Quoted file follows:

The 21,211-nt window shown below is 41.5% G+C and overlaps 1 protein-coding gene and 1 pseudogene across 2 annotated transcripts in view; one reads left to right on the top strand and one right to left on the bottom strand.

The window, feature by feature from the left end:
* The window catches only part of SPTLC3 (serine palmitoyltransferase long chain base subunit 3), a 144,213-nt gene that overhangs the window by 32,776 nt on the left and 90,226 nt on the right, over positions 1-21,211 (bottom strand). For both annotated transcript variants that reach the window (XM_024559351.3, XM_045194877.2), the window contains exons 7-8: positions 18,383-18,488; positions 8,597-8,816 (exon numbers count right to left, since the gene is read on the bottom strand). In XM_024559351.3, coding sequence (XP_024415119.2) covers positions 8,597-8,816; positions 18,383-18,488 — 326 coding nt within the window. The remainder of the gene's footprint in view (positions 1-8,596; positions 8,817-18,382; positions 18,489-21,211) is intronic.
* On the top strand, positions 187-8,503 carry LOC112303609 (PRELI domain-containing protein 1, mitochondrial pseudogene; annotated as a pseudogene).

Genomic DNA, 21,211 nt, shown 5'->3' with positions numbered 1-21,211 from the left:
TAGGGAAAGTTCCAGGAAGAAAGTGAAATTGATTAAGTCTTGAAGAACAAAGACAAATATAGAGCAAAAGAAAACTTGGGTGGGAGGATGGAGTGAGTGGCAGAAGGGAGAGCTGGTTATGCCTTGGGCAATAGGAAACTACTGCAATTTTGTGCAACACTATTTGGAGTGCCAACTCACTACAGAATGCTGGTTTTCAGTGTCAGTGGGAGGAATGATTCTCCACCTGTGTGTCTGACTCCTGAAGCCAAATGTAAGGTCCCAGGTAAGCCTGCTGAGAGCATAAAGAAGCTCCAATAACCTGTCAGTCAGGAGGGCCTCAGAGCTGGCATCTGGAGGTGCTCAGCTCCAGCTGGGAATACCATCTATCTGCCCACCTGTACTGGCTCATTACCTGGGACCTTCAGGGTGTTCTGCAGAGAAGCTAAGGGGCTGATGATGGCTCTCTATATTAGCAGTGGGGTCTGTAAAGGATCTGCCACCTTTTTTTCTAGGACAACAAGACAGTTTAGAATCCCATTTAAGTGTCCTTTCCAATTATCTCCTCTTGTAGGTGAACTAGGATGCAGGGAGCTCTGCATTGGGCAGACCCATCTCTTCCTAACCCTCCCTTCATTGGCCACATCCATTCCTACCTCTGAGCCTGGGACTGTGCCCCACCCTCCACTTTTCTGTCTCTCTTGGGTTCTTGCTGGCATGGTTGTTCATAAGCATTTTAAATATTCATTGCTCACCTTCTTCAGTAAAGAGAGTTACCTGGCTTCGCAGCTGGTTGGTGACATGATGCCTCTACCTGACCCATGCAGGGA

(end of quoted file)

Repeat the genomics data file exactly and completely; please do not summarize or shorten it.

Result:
The 21,211-nt window shown below is 41.5% G+C and overlaps 1 protein-coding gene and 1 pseudogene across 2 annotated transcripts in view; one reads left to right on the top strand and one right to left on the bottom strand.

The window, feature by feature from the left end:
* The window catches only part of SPTLC3 (serine palmitoyltransferase long chain base subunit 3), a 144,213-nt gene that overhangs the window by 32,776 nt on the left and 90,226 nt on the right, over positions 1-21,211 (bottom strand). For both annotated transcript variants that reach the window (XM_024559351.3, XM_045194877.2), the window contains exons 7-8: positions 18,383-18,488; positions 8,597-8,816 (exon numbers count right to left, since the gene is read on the bottom strand). In XM_024559351.3, coding sequence (XP_024415119.2) covers positions 8,597-8,816; positions 18,383-18,488 — 326 coding nt within the window. The remainder of the gene's footprint in view (positions 1-8,596; positions 8,817-18,382; positions 18,489-21,211) is intronic.
* On the top strand, positions 187-8,503 carry LOC112303609 (PRELI domain-containing protein 1, mitochondrial pseudogene; annotated as a pseudogene).

Genomic DNA, 21,211 nt, shown 5'->3' with positions numbered 1-21,211 from the left:
TAGGGAAAGTTCCAGGAAGAAAGTGAAATTGATTAAGTCTTGAAGAACAAAGACAAATATAGAGCAAAAGAAAACTTGGGTGGGAGGATGGAGTGAGTGGCAGAAGGGAGAGCTGGTTATGCCTTGGGCAATAGGAAACTACTGCAATTTTGTGCAACACTATTTGGAGTGCCAACTCACTACAGAATGCTGGTTTTCAGTGTCAGTGGGAGGAATGATTCTCCACCTGTGTGTCTGACTCCTGAAGCCAAATGTAAGGTCCCAGGTAAGCCTGCTGAGAGCATAAAGAAGCTCCAATAACCTGTCAGTCAGGAGGGCCTCAGAGCTGGCATCTGGAGGTGCTCAGCTCCAGCTGGGAATACCATCTATCTGCCCACCTGTACTGGCTCATTACCTGGGACCTTCAGGGTGTTCTGCAGAGAAGCTAAGGGGCTGATGATGGCTCTCTATATTAGCAGTGGGGTCTGTAAAGGATCTGCCACCTTTTTTTCTAGGACAACAAGACAGTTTAGAATCCCATTTAAGTGTCCTTTCCAATTATCTCCTCTTGTAGGTGAACTAGGATGCAGGGAGCTCTGCATTGGGCAGACCCATCTCTTCCTAACCCTCCCTTCATTGGCCACATCCATTCCTACCTCTGAGCCTGGGACTGTGCCCCACCCTCCACTTTTCTGTCTCTCTTGGGTTCTTGCTGGCATGGTTGTTCATAAGCATTTTAAATATTCATTGCTCACCTTCTTCAGTAAAGAGAGTTACCTGGCTTCGCAGCTGGTTGGTGACATGATGCCTCTACCTGACCCATGCAGGGA